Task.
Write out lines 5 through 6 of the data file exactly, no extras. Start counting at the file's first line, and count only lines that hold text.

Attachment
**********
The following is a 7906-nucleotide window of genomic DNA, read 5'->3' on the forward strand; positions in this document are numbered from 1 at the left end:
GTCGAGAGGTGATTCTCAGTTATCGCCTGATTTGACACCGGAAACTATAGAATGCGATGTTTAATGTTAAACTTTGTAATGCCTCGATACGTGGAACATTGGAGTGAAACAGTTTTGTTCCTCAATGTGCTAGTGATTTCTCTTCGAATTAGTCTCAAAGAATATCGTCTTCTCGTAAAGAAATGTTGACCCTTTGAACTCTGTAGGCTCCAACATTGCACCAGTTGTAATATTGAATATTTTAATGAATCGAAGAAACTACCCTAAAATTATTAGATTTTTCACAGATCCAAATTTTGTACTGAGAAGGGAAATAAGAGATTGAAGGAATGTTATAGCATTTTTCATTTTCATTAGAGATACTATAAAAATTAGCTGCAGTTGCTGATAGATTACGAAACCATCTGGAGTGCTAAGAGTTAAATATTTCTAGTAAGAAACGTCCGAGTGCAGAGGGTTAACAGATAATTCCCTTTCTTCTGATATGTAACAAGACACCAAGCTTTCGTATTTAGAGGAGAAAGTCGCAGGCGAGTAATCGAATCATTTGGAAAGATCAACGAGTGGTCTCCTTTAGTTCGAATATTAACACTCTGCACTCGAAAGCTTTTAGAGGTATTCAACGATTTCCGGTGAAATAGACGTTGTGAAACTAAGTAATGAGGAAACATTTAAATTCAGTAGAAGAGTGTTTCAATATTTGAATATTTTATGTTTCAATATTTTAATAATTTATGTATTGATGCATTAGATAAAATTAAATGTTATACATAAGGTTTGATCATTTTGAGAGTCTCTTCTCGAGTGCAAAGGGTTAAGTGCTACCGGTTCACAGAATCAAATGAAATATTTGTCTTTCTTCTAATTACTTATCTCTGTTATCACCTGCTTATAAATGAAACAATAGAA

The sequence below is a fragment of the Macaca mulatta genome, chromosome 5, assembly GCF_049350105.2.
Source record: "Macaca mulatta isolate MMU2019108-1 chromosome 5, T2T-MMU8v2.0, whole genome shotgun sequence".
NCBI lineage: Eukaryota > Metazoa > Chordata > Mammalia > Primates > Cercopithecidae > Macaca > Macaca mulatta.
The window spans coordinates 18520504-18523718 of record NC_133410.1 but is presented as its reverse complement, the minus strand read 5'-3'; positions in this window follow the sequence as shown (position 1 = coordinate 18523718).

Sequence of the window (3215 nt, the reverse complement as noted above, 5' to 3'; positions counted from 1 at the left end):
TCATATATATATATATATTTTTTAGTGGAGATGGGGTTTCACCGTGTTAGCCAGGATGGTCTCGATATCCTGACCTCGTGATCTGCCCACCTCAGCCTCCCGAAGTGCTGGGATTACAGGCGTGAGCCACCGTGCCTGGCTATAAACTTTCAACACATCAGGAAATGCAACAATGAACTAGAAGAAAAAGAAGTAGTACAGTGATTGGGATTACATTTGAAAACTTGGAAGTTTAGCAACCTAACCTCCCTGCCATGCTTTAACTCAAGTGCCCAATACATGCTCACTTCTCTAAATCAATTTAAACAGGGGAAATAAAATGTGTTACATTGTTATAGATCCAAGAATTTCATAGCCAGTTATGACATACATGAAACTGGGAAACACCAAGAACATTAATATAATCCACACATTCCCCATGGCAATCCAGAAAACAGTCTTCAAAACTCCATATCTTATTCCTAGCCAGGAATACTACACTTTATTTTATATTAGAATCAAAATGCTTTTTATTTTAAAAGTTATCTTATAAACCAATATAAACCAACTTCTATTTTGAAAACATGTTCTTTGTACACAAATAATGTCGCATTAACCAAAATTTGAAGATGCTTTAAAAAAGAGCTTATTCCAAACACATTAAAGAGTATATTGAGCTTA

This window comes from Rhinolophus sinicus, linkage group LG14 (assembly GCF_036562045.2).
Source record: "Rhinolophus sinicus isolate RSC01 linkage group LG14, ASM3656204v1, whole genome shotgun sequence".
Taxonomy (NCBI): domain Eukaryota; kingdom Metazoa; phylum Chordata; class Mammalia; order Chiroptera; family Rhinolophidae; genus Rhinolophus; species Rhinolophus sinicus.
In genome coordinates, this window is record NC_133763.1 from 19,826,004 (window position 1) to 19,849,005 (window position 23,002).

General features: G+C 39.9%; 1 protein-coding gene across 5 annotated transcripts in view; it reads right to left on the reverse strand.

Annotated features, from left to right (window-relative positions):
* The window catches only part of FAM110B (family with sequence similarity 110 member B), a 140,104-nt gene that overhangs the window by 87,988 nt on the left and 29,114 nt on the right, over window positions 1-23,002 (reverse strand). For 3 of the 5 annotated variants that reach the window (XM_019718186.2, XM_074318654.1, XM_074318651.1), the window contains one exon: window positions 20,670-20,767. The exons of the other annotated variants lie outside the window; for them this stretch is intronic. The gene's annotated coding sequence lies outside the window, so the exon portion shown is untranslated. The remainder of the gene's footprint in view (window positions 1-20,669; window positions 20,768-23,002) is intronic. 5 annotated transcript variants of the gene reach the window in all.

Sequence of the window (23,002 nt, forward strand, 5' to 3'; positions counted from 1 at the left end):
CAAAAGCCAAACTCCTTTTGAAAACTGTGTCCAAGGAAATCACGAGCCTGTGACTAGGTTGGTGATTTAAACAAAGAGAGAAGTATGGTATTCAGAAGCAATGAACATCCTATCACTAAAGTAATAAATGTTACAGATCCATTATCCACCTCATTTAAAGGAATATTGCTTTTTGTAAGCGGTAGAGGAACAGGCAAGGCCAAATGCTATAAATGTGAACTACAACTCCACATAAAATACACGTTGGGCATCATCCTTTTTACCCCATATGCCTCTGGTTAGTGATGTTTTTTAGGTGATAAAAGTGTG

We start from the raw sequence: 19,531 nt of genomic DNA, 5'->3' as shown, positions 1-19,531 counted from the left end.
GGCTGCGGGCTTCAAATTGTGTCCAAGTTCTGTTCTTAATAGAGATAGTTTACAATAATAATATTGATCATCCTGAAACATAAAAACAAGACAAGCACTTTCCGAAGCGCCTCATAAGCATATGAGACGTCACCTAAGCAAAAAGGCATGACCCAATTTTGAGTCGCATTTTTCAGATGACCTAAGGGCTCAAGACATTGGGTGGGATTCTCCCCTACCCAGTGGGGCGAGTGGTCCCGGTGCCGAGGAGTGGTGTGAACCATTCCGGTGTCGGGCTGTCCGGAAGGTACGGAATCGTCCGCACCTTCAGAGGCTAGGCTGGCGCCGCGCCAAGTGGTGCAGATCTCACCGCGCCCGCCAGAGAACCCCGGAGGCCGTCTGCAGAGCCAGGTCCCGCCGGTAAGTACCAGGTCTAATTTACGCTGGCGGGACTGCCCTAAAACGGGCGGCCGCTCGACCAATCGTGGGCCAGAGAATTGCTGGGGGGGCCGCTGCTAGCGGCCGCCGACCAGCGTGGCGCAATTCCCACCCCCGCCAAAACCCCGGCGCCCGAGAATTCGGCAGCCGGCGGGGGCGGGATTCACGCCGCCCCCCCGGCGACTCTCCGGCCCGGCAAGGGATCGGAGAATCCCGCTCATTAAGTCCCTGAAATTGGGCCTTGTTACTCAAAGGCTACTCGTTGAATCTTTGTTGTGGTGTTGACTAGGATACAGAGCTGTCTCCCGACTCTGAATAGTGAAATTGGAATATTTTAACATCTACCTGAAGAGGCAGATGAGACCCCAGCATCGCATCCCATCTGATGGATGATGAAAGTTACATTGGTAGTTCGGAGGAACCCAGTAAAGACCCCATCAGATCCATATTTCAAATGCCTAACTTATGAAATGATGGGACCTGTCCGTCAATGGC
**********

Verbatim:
NCBI lineage: Eukaryota > Metazoa > Chordata > Mammalia > Primates > Cercopithecidae > Macaca > Macaca mulatta.
The window spans coordinates 18520504-18523718 of record NC_133410.1 but is presented as its reverse complement, the minus strand read 5'-3'; positions in this window follow the sequence as shown (position 1 = coordinate 18523718).